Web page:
from Wiktionary, Creative Commons Attribution/Share-Alike License

  • n. Plural form of decency.
  • n. The requirements for comfortable living.


Sorry, no etymologies found.


  • I cannot help thinking sometimes of the amount of comfort, enjoyment, and pleasure of all sorts I could command almost anywhere on the continent of Europe for the expense that here cannot procure me what we call the decencies of life, simply because they are not to be procured; and then I think that my children are dear to me in the most literal sense of the word.

    Further Records, 1848-1883: A Series of Letters

  • Such things are no doubt very excellent, but they do not promote intensity of feeling, fervour of mind; and as art is in itself an outcry against the animality of human existence, it would be well that the life of the artist should be a practical protest against the so-called decencies of life; and he can best protest by frequenting a tavern and cutting his club.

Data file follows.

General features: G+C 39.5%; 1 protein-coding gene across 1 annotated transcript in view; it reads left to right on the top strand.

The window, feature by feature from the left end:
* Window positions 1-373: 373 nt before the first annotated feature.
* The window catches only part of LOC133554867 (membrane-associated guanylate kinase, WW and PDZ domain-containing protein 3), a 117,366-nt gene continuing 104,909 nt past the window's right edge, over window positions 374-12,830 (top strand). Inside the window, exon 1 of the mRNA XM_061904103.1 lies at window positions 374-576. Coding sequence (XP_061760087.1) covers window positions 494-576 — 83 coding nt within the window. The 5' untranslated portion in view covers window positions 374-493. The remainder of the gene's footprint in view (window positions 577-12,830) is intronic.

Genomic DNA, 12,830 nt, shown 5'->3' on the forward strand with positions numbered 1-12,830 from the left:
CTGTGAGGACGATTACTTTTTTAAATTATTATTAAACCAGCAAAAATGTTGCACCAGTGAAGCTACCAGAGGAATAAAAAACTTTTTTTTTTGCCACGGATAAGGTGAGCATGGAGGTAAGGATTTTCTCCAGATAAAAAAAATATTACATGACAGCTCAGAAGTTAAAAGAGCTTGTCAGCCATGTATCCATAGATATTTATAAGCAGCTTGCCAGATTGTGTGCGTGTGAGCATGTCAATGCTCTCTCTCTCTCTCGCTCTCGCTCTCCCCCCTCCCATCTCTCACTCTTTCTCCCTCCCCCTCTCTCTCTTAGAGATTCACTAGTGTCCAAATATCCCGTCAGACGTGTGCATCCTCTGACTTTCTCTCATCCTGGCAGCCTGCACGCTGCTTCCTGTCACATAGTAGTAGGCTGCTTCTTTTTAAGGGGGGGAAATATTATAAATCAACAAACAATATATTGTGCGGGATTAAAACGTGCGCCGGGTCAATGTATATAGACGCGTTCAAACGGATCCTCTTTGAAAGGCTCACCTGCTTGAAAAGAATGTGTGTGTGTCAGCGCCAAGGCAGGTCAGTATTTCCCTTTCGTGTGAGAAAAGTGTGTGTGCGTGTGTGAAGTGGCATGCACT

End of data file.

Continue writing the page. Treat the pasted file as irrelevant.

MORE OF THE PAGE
Confessions of a Young Man

  • And Isabelle recounted what she had seen of Aline's establishment in St. Louis, with its total disregard of what Conny called the "decencies" of life.


  • 'decencies' that swaddle it, or that we best reverence such sacred object by a prurient prudish conspiracy of silence concerning it?

    Prose Fancies

  • As a disseminator of the news, the paper shall observe the decencies that are obligatory upon a private gentleman.

    Wonk Room » George Will’s Lies Live On

  • My status as an actress exempts me from the common decencies accorded other women—it has its advantages and, at that moment, disadvantages.

    Exit the Actress

  • "But you are a woman just the same," he began, "and there are certain conventions, certain decencies --"

    Chapter 12

  • They received, not simply a living wage, but a wage that paid for some of the decencies, and, in East St. Louis, many of the indecencies of life.


  • Tarpin is released from prison through what the novel's narrator calls "one of the quaint decencies of English law" -- "that well-behaved murderers served only half their terms" -- and comes to the American Southwest looking for Beard.

    Ian McEwan's 'Solar': The Fat Man's Vengeance (New York Review)

  • Vestigial decencies oblige the sane among the war party to admit there is no danger to Israel from Iran, just now, let alone an "existential threat" that implicates the United States.

    David Bromwich: One More War, Please


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